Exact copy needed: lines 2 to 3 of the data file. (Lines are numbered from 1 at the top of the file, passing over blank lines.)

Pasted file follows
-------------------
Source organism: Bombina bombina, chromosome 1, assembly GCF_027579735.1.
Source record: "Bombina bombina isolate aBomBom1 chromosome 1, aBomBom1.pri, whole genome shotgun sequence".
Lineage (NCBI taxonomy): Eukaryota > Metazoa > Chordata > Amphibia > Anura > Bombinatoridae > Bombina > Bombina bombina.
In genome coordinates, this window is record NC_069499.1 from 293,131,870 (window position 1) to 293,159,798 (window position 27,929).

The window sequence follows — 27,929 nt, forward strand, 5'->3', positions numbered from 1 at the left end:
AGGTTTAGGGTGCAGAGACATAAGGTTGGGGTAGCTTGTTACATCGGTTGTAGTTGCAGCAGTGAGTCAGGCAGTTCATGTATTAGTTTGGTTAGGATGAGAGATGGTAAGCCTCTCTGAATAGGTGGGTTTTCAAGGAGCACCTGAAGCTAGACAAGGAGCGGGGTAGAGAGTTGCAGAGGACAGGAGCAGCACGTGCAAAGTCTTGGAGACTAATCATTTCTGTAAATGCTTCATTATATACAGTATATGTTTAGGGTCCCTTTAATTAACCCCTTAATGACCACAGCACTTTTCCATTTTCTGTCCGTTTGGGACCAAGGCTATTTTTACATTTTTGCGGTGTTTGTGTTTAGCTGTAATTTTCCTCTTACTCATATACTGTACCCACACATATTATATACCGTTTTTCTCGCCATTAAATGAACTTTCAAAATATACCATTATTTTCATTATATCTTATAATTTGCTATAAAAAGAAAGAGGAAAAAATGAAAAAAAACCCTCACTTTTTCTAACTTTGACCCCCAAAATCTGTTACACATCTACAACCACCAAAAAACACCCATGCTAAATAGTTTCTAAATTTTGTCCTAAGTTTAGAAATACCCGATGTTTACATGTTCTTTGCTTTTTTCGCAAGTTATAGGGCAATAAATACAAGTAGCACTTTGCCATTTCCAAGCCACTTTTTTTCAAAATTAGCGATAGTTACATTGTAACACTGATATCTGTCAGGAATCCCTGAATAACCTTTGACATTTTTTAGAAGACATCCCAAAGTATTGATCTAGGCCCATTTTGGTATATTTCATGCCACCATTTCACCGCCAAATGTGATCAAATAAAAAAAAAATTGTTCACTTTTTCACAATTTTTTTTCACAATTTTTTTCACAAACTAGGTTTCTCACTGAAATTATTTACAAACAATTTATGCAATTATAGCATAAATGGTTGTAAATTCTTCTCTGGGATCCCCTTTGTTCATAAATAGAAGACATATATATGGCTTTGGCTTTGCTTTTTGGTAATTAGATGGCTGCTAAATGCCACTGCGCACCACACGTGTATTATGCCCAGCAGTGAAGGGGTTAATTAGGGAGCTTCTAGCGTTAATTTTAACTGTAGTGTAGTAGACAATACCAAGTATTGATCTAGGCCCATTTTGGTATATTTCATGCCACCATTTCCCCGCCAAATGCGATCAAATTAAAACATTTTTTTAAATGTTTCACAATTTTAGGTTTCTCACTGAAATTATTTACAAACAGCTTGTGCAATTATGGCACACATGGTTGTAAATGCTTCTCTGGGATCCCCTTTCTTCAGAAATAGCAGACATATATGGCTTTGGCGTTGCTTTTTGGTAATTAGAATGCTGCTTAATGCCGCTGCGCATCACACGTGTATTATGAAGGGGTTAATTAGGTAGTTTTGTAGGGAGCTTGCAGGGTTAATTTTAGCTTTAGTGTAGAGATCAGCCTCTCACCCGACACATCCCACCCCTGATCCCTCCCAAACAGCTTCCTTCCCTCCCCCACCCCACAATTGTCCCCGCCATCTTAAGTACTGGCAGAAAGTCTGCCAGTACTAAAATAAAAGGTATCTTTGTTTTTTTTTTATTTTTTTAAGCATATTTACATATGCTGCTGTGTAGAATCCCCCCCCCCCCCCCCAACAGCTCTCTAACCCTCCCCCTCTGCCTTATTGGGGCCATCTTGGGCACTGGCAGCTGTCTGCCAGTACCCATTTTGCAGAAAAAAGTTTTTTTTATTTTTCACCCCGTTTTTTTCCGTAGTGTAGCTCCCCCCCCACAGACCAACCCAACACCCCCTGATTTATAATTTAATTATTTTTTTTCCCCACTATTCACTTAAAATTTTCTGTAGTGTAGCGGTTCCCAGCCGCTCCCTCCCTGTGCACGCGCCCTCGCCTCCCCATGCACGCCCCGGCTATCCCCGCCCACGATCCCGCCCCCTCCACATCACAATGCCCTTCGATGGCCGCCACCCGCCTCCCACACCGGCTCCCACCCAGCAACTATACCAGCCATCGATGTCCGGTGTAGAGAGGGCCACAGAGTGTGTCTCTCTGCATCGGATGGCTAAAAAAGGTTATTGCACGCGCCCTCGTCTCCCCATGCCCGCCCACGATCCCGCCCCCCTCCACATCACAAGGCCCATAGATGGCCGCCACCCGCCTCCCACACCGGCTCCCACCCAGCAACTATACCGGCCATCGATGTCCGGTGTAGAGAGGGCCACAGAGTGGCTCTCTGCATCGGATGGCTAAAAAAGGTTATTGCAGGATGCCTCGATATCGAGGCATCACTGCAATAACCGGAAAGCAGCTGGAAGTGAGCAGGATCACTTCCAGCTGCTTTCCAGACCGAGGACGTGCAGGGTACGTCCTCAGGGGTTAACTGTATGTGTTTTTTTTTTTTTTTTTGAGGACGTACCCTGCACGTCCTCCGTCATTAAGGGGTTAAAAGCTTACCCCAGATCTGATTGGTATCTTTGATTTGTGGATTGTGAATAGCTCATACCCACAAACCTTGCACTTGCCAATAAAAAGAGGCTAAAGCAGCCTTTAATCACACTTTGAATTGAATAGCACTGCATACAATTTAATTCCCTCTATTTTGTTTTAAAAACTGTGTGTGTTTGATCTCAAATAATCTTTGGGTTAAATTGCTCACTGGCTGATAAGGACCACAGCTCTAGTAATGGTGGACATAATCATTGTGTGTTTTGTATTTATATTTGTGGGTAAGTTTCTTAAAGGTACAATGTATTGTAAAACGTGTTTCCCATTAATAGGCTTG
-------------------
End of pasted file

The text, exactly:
Source record: "Bombina bombina isolate aBomBom1 chromosome 1, aBomBom1.pri, whole genome shotgun sequence".
Lineage (NCBI taxonomy): Eukaryota > Metazoa > Chordata > Amphibia > Anura > Bombinatoridae > Bombina > Bombina bombina.